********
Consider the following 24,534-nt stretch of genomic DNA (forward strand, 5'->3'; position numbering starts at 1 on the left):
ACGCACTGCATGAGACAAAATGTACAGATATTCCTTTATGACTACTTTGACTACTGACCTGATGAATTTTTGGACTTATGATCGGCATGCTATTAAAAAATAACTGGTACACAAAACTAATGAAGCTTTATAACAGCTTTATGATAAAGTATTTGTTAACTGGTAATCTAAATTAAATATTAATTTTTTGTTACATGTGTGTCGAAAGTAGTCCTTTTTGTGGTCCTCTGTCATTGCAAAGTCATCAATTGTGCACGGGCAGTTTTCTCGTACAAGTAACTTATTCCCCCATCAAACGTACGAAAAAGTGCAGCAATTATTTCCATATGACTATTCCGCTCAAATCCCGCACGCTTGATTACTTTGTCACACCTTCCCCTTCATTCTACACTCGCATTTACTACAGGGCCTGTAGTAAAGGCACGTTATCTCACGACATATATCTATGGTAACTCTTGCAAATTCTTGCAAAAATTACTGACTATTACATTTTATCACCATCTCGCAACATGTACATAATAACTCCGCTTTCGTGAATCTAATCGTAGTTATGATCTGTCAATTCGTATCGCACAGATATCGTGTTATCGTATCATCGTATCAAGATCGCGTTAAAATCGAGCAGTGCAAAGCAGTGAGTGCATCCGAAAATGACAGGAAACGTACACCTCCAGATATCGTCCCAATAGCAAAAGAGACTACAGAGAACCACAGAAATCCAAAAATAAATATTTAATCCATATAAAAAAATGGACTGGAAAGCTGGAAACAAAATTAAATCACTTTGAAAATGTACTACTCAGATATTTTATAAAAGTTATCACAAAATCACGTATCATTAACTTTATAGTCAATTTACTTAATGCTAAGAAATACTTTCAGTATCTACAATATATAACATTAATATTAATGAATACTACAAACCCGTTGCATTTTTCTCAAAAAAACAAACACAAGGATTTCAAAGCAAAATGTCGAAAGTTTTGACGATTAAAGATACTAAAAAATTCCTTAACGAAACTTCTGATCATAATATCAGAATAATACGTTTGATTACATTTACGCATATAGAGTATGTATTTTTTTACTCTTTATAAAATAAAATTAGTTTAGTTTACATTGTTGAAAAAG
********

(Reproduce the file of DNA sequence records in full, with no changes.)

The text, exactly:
Consider the following 24,534-nt stretch of genomic DNA (forward strand, 5'->3'; position numbering starts at 1 on the left):
ACGCACTGCATGAGACAAAATGTACAGATATTCCTTTATGACTACTTTGACTACTGACCTGATGAATTTTTGGACTTATGATCGGCATGCTATTAAAAAATAACTGGTACACAAAACTAATGAAGCTTTATAACAGCTTTATGATAAAGTATTTGTTAACTGGTAATCTAAATTAAATATTAATTTTTTGTTACATGTGTGTCGAAAGTAGTCCTTTTTGTGGTCCTCTGTCATTGCAAAGTCATCAATTGTGCACGGGCAGTTTTCTCGTACAAGTAACTTATTCCCCCATCAAACGTACGAAAAAGTGCAGCAATTATTTCCATATGACTATTCCGCTCAAATCCCGCACGCTTGATTACTTTGTCACACCTTCCCCTTCATTCTACACTCGCATTTACTACAGGGCCTGTAGTAAAGGCACGTTATCTCACGACATATATCTATGGTAACTCTTGCAAATTCTTGCAAAAATTACTGACTATTACATTTTATCACCATCTCGCAACATGTACATAATAACTCCGCTTTCGTGAATCTAATCGTAGTTATGATCTGTCAATTCGTATCGCACAGATATCGTGTTATCGTATCATCGTATCAAGATCGCGTTAAAATCGAGCAGTGCAAAGCAGTGAGTGCATCCGAAAATGACAGGAAACGTACACCTCCAGATATCGTCCCAATAGCAAAAGAGACTACAGAGAACCACAGAAATCCAAAAATAAATATTTAATCCATATAAAAAAATGGACTGGAAAGCTGGAAACAAAATTAAATCACTTTGAAAATGTACTACTCAGATATTTTATAAAAGTTATCACAAAATCACGTATCATTAACTTTATAGTCAATTTACTTAATGCTAAGAAATACTTTCAGTATCTACAATATATAACATTAATATTAATGAATACTACAAACCCGTTGCATTTTTCTCAAAAAAACAAACACAAGGATTTCAAAGCAAAATGTCGAAAGTTTTGACGATTAAAGATACTAAAAAATTCCTTAACGAAACTTCTGATCATAATATCAGAATAATACGTTTGATTACATTTACGCATATAGAGTATGTATTTTTTTACTCTTTATAAAATAAAATTAGTTTAGTTTACATTGTTGAAAAAG